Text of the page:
Drug Topics® magazine, a trade publication for clinical pharmacists, recently interviewed a trio of SPHP pharmacists for an article examining the allocation of supplies of the drug remdesivir, which the FDA approved for treatment of severely ill patients with coronavirus disease 2019 (COVID-19).
Interviewed for the story were Thomas P. Lombardi, BS, PharmD, RPh, FASHP, system director of pharmacy for St. Peter’s Health Partners; Daniella Ferri, PharmD, BCPS, clinical pharmacy specialist for infectious diseases at St. Peter’s Hospital; and Julie Bennett, PharmD, BCIDP, clinical pharmacy specialist of infectious diseases at Samaritan Hospital.
From the article:
Currently, methods of acquiring remdesivir for hospitals are limited. Thomas P. Lombardi, PharmD, FASHP, systems director of pharmacy and chair of the Institutional Review Board at St. Peter’s Health Partners in Albany, New York, explained the 4 ways that hospitals can receive the drug.
The first is being enrolled in a Gilead clinical trial, which is “probably the most complicated,” Lombardi said in an interview with Drug Topics®.
“This requires primary investigators, it involves enrolling into a specific study, and it tends to be some of the larger organizations that are enrolled. Most of the studies are not enrolling additional sites at this point in time, so it’s difficult to achieve it that way,” he said.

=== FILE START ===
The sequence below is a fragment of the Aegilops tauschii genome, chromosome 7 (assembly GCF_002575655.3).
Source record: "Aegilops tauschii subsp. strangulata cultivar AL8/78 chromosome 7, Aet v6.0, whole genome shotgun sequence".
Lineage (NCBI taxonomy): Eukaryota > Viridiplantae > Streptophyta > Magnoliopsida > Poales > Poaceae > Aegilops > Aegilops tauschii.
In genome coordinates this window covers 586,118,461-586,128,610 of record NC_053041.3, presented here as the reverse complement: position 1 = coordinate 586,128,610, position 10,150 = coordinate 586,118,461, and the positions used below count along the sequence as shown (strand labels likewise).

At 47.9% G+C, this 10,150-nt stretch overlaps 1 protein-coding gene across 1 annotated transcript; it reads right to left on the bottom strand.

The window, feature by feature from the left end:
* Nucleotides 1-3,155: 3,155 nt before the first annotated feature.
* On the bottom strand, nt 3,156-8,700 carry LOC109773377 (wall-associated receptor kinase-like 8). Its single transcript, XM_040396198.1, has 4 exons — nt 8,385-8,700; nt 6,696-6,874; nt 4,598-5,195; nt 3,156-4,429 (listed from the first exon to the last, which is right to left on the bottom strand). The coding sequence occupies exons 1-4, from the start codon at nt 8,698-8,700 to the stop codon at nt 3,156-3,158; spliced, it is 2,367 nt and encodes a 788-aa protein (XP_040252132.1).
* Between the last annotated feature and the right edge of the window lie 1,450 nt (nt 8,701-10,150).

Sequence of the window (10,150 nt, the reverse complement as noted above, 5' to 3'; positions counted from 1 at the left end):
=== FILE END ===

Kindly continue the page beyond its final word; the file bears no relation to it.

The second method is through a compassionate use program from Gilead, which is limited to pregnant women and children 18 years or younger.
“In that situation, the provider and the physician would have to contact Gilead directly and request compassionate use for the drug for that individual patient, so it’s an individual request,” Lombardi said.
The third way is through an expanded access program, Lombardi told Drug Topics®: “This is an investigation protocol, which the hospital has to apply by identifying a primary investigator, a physician, who will then apply to be into the protocol, and the protocol would have to be reviewed by their institutional review board and they would have to go through that process. In that case, then only that 1 individual provider would be able to prescribe the drug for any patient with COVID, and there’s very specific inclusion criteria for patients to receive at the provider would have to enroll each patient one at a time.”
That leaves the most recent method: EUA. “This is where most of the organization will probably receive their remdesivir. At this point, it’s being allocated primarily through state departments of health,” Lombardi continued.
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SPHP was the first healthcare organization in the Capital Region to use remdesivir, an experimental antiviral drug, in select COVID-positive patients at St. Peter’s Hospital, due in large part to the advocacy of Philip Palmieri, M.D., St. Peter’s Hospital’s chief of infectious disease. Dr. Palmieri has overseen the study since it began in March and continues to select appropriate patients, collaborating with the pharmacy to ensure the study’s ongoing success.